Results: PSC-IBD patients had a more extensive colitis than UC patients (p<0.0001) but required less immunosuppression (p = 0.007), which was independent of disease extent. They were more likely to have high grade dysplasia or colorectal cancer (p = 0.029) than UC patients. Appendicectomy rates in the PSC groups were not different from the control groups (p = 0.72, 0.76), which was in sharp contrast with UC where the rate was four times less (p = 0.0001). Prior appendicectomy appeared to be associated with an approximate five year delay in the onset of intestinal (PSC-IBD or UC) or hepatic (PSC) disease, which was independent of smoking. Appendicectomy did not independently alter the extent or severity of disease in PSC. In contrast, prior appendicectomy in UC was associated with more extensive disease but with a lesser requirement for immunosuppression or colectomy for the treatment of colitis (p = 0.004). There were trends for high grade dysplasia or colorectal cancer with appendicectomy in both PSC-IBD and UC. Although these trends were not statistically significant, colorectal cancer appeared more frequent with appendicectomy in a meta-analysis of the available UC data from this and another Australian study.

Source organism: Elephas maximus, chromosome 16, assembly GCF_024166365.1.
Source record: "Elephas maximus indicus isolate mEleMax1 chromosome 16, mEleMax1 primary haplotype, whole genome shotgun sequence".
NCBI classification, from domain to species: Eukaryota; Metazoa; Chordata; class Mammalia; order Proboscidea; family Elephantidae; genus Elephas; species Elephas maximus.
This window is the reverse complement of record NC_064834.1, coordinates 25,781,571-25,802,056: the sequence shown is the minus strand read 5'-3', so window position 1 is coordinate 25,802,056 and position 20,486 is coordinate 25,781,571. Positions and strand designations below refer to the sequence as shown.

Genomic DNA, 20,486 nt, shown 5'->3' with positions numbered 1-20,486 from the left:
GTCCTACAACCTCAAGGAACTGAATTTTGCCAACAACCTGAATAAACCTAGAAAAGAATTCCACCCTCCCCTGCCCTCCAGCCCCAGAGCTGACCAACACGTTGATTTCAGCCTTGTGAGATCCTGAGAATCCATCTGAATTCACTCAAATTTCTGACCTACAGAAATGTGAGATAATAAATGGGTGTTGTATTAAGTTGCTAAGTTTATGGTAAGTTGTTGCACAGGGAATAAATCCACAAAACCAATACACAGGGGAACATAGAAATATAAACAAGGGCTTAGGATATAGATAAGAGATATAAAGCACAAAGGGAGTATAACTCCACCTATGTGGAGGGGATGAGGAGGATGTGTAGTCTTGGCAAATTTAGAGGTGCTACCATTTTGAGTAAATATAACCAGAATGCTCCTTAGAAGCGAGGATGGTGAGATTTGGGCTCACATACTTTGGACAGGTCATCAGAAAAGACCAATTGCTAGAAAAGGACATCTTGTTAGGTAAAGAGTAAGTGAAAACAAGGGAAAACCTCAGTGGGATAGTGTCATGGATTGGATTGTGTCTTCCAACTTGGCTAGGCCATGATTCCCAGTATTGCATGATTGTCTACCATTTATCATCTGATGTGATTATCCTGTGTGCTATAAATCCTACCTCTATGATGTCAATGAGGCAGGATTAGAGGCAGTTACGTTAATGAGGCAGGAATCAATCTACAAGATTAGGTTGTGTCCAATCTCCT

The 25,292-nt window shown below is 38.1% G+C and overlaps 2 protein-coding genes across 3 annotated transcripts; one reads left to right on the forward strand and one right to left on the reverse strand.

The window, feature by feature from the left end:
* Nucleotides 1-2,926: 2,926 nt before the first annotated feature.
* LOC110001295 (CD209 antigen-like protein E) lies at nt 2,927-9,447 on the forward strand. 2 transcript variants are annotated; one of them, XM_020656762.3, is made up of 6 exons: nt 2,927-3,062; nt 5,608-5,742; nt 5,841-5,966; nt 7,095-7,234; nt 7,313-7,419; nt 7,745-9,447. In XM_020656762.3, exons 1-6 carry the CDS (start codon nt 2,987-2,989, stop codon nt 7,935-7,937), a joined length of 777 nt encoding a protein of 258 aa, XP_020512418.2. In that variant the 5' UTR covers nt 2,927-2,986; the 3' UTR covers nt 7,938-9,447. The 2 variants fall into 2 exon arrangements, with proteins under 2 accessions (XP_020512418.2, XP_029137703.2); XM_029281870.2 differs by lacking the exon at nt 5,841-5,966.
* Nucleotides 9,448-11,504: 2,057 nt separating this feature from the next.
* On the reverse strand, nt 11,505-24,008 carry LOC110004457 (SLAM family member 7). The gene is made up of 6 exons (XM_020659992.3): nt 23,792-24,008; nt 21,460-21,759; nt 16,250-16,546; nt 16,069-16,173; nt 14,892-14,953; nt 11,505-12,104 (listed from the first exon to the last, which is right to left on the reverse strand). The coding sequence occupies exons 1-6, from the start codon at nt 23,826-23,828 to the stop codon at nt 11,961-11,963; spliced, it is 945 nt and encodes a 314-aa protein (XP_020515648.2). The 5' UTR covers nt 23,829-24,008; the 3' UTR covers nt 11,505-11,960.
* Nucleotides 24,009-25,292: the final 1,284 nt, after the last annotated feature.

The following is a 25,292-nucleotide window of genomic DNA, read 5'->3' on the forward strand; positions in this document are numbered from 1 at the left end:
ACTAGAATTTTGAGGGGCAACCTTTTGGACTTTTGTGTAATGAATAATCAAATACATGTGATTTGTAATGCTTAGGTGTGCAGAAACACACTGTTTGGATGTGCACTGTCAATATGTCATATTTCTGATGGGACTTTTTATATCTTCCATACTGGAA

Conclusions: In contradistinction to UC, appendicectomy did not significantly influence the prevalence of the PSC groups, or the extent of colitis in PSC-IBD, but as with UC, did appear to delay their onset. The extensive milder colitis, which is characteristic of PSC-IBD, relates to other poorly understood factors. Further prospective studies are required to determine any influence of appendicectomy on the extent of colitis in IBD and an associated dysplasia or colorectal cancer.